Edward Windsor Richards

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Edward Windsor Richards (August 1831 Dowlais, Wales – 12 November 1921), known as Windsor Richards, was a British engineer, and steel maker.[1][2]


Richards was educated at Monmouth and Christ’s Hospital. He was an apprentice at the Rhymney Iron and Steel Works. He studied the economy of utilizing the waste heat in blast furnace gases.[1]

Richards worked as assistant, and chief engineer of the Tredegar Iron Works. By 1871 he was general manager of the Ebbw Vale Iron Works, where he planned the Bessemer Steel Department.[1]

In 1875, Richards was General Manager of the Eston Ironworks of Bolckow Vaughan and Co, North Yorkshire. These included three hæmatite blast furnaces, and his work with Sidney Gilchrist Thomas contributed to the development of the Gilchrist-Thomas process.[1]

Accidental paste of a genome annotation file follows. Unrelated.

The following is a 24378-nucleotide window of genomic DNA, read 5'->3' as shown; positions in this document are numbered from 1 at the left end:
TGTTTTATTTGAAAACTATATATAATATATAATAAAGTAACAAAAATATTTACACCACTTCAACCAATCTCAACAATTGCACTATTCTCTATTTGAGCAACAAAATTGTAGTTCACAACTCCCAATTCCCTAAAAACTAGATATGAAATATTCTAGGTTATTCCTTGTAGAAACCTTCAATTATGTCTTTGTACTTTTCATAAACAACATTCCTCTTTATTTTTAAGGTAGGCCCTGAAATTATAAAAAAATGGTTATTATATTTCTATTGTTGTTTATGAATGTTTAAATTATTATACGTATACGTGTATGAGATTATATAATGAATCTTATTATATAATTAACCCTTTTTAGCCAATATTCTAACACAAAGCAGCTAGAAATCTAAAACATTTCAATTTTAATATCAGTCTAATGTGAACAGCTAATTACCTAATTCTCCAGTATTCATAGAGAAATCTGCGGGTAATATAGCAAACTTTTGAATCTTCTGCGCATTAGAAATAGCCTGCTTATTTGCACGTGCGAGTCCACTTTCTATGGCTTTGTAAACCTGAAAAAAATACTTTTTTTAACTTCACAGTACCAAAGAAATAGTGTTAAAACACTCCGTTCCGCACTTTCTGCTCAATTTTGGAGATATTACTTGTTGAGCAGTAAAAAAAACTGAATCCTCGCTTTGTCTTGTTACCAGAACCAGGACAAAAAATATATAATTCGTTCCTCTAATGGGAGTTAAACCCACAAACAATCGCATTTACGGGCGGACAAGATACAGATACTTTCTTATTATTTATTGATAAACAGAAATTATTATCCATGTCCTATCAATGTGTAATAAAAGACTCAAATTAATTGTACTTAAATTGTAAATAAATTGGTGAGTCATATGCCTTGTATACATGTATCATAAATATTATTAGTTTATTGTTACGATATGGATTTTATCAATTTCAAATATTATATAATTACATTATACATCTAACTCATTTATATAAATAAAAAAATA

In 1884 he was awarded the Bessemer Gold Medal by the Council of the Iron and Steel Institute, for his work in steel manufacturing.[2]

In 1888, he worked on the manufacture of wrought iron, at the Low Moor Works south of Bradford. He retired in 1898. [1]

Richards was President of the Institution of Mechanical Engineers in 1896 and 1897, and was President of the Iron and Steel Institute, of which he was an Original Member, in 1894.

He was appointed a Deputy Lieutenant for Monmouthshire on 11 April 1902.[3]


  1. ^ a b c d e Presidents – 1896–1897: Edward Windsor Richards, Institute of Mechanical Engineers. Retrieved 16 January 2016.
  2. ^ a b Wilkins, Charles (1903), History of the Iron, Steel, Tinplate and Other Trades of Wales, Cambridge University Press, pp. 201–2, ISBN 978-1-108-02693-2  (published digitally in 2011)
  3. ^ "No. 27425". The London Gazette. 15 April 1902. p. 2511. 

External links[edit]

Professional and academic associations
Preceded by
Alexander Blackie William Kennedy
President of the Institution of Mechanical Engineers
Succeeded by
Samuel W. Johnson